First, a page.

Thank you for supporting Chevra USA!

Michael Schiffman, Chevra USA


News From Afar


From Our Work in S'derot, Israel

Shalom! I want to say thank you for your gift.

We were able to pay the rent on our facility (photo 1) for the next six months and still had a bit left to help put food on the shelves for this week. We have food on the shelves for this week (thanks to you) and we will see how God provides for next week.

What I do know is with the extension of our lease for another year and the rent for the first six months paid; that leads me to believe that God has plans for the building and I have to believe that He will put something on the shelves to give out. Will our shelves ever be full like before, or will He “give us this day our daily bread”? Will it be like day of old where the Manna will be there each day for us ... We hope we never miss a week of handing out food to the 445 families we now serve.

Any help that God provides through Chevra USA will be a blessing. However He chooses to feed His children is up to Him and I, we will thank Him and praise Him for His goodness.

Again thank you for your care and concern.

From Ukraine

Hi, Michael,

This year started very well.

We have received on January 2 a donation of approximately 11,000 pairs of baby/children shoes (photos 2 and 3)with retail value of USD $350,000. Pick up/logistic costs USD $1,750 (only 5% of the value). Next week we will load the first truck for Ukraine from Holland, and we are preparing load from UK to Israel.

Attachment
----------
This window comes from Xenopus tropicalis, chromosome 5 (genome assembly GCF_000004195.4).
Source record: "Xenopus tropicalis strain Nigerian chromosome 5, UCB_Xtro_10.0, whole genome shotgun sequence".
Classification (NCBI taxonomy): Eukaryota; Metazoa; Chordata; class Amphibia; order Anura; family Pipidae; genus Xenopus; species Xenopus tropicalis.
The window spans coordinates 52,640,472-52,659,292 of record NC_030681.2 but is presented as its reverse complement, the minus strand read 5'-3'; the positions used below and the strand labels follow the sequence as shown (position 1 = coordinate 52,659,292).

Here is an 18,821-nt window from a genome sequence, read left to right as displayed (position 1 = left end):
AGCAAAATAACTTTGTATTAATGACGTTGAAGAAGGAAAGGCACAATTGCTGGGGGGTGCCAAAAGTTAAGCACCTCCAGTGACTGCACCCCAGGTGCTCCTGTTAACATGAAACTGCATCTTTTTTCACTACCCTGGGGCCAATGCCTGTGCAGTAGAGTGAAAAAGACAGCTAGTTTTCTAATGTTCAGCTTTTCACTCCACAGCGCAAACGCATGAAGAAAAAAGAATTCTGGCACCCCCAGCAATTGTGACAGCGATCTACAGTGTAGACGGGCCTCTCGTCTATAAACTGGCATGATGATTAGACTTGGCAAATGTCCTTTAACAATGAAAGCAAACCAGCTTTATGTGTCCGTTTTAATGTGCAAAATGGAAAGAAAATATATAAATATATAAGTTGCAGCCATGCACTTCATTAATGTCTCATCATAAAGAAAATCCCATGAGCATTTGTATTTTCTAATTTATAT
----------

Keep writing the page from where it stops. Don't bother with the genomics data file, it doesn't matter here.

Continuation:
Thankful what the Lord had prepared.

Shabat shalom, Max

From Israel

We have found a home for this shipper owned container—it will serve one of the Netanya aid centers, who serves first of all, Holocaust survivors, but also needy people of all types in Netanya. This container will sit on an unused plot in our moshav Nitzanei Oz, and we will load the items into the container for that aid center, and the manager will come with his car to take the items whenever each week for the weekly distribution. Items that he cannot fit into his car we will bring to him in our truck from his container.

So, this is the Netanya aid container, however sitting in Nitzanei Oz because it was taking too long to get Netanya city to go through their process to place the container. The manager lives only 10 minutes from Nitzanei Oz, so I think it works out well logistically. The container plot will be for free.

So, you see, your gift container will bear much fruit. May the Lord bless you for the blessings you have given to Israel.

And More From Israel

I wanted you to know that HRIF9 is going tomorrow to Kiryat Shmona filled with wartime aid as a gift to that city. They only want to open the container in time of war. The city officials will be there to receive the container and we will photograph them. I will send you photos.

They are very appreciative of your container.

This is a great blessing you have administrated!

I will let you know the address; one day you can go to visit, maybe on the same day as the visit to the new hospital department. These are both near the northern border, but one is completely to the east and the other to the west side.



Chevra means friendship. Our goal is to  help our people in their time of need.